Project 24.2 First Look: Pearl Izumi’s toasty PRO Softshell 180 jacket
See all of our Project 24.2 posts here!
Every year, I tell myself that I’ll write down my favorite clothing combinations for different temperature ranges and conditions (road, dirt, light, and dark)- and every year I fail. This means that November and December can be uncomfortably cold or hot at times- but that I spend a lot of time thinking about my cool-weather wardrobe.
Provided by Pearl iZumi as part of our Project 24.2 series of reviews, the P.R.O. Softshell 180 jacket is a close-cut jacket that marries wind- and water-resistant P.R.O. Softshell fabric in wind-facing areas with large Direct Vent underarm and back panels for breathablity. Given Pearl’s “perfect for drier riding conditions” claim and our recent spell of near-arctic weather, the P.R.O. Softshell has been getting quite a few on- and off-road workouts lately. Go below the fold to find out how it’s doing so far…
Undeniably handsome, the P.R.O. softshell is cut low in the back and high in the front for the riding position. The medium “Form Fit” fits my 6′, 145lb well, with plenty of length in the arms and room for a jersey and/or baselayer underneath. At my size, it might actually be nice to have the fabric taken a bit more- but it’s never been flappy or noisy on the road. The full front zip is backed by a draft flap and secured at the top by a rakish collar snap. The is a welded-on Napoleon pocket at the front and the zippered rear pocket is subdivided into four compartments, the center of which is home to a water-resistant electronics pocket and cable hole.
The sleeves have a lightweight floating sleeve (with thumb hole) at their ends with does a good job of keeping drafts at bay without being overly bulky. The inner sleeves are a bit big, though, and can bunch up under gloves if care isn’t taken when pulling them on. As a plus, they are attached high enough in the sleeve that even my longest gloves tuck in place nicely. The numerous reflective prints and white color (red and black are also available) make my pre-dawn commutes more psychologically comfortable while encouraging regular washing (both good things).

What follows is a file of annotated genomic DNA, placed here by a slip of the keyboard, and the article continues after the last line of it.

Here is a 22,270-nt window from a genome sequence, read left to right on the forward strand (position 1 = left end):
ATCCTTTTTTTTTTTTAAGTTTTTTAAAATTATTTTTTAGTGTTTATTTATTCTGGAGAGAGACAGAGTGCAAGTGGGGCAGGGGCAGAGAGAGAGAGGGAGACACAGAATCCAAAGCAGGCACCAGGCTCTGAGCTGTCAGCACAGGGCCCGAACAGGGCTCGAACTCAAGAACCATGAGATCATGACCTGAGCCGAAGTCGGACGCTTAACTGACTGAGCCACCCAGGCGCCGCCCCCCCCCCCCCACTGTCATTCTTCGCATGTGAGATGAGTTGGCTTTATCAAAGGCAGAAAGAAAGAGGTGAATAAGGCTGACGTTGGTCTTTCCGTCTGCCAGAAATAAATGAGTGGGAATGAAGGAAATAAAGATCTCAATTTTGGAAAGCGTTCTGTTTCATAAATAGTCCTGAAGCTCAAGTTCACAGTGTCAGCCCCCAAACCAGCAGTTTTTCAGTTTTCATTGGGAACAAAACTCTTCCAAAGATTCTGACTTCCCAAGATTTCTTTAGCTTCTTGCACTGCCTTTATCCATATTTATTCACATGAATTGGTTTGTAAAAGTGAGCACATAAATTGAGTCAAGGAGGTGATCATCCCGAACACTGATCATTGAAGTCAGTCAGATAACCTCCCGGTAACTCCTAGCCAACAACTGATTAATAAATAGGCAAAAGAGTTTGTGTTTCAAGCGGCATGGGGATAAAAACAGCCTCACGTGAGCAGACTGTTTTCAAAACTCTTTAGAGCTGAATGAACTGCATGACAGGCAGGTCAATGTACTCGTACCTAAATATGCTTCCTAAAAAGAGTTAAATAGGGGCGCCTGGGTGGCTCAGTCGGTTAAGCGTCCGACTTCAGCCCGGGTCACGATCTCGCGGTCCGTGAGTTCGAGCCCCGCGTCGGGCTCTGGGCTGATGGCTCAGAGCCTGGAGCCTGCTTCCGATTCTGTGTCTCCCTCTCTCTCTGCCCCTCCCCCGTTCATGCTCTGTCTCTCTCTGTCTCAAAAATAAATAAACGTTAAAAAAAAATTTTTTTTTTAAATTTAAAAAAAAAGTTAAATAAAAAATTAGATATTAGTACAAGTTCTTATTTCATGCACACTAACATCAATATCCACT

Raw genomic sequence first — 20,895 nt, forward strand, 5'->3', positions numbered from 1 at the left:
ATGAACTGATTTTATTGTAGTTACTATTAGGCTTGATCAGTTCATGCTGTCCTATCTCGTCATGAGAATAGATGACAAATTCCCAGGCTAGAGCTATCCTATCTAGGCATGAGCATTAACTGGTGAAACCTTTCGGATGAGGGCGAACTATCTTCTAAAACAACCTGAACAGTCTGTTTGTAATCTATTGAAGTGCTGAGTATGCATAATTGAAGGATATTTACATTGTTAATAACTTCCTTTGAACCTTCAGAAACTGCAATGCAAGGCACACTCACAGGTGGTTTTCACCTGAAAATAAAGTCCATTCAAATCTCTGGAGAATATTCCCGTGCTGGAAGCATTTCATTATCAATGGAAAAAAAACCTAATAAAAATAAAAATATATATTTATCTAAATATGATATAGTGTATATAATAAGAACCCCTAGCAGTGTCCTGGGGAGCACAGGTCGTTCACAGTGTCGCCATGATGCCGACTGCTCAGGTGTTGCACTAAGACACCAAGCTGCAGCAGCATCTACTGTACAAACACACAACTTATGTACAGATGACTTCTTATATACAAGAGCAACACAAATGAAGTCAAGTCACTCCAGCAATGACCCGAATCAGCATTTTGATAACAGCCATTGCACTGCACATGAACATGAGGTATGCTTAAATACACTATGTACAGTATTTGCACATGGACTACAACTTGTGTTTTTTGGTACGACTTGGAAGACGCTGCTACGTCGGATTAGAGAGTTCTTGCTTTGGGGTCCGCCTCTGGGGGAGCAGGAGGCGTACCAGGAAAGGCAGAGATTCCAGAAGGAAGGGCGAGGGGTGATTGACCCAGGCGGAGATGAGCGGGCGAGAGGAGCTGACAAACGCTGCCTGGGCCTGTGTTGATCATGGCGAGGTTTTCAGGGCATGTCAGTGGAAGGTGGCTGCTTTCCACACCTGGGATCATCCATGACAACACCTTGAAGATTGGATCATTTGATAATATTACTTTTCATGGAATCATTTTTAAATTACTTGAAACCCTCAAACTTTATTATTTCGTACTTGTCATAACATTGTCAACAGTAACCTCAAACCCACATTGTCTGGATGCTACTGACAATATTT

The fleecy P.R.O. Softshell fabric is comfortable against bare skin- that and the fabric’s effective wicking keep it from ever really feeling clammy. The fleecy backing does add a bit of bulk, though- there’s no stuffing the honeydew-sized jacket in a back pocket if the day warms too much. On 30-degree road bike rides, I find myself second-guessing my choice of the P.R.O 180 for the first mile or so, when I can feel a draft from the underarm panels. Once working, though, the jacket does a great job of keeping the chill off- but never getting stuffy- when worn with a light base layer in temperatures between 30 and 45 or so. On the dirt, the Pearl Izumi’s comfort range is a fair bit lower- I’ve comfortably worn it on snowy mornings in the mid-20s and social night rides closer to 40- and been quite happy with only a light baselayer and short-sleeved jersey beneath. Once temperatures top 35 or 40, it’s time to swap the P.R.O. Softshell for a windbreaker.
In the P.R.O. Softshell 180, Pearl Izumi have struck a great balance between insulation, wind-resistance, and breathability. I’ve been using the jacket nonstop for cold-weather commuting, road riding, and (really cold weather) mountain biking- and haven’t really found anything that needs changing. As the year goes on and my training plan pushes me out the door in all kinds of weather, the P.R.O. 180 will be along for the ride. Check back after the race for a final verdict…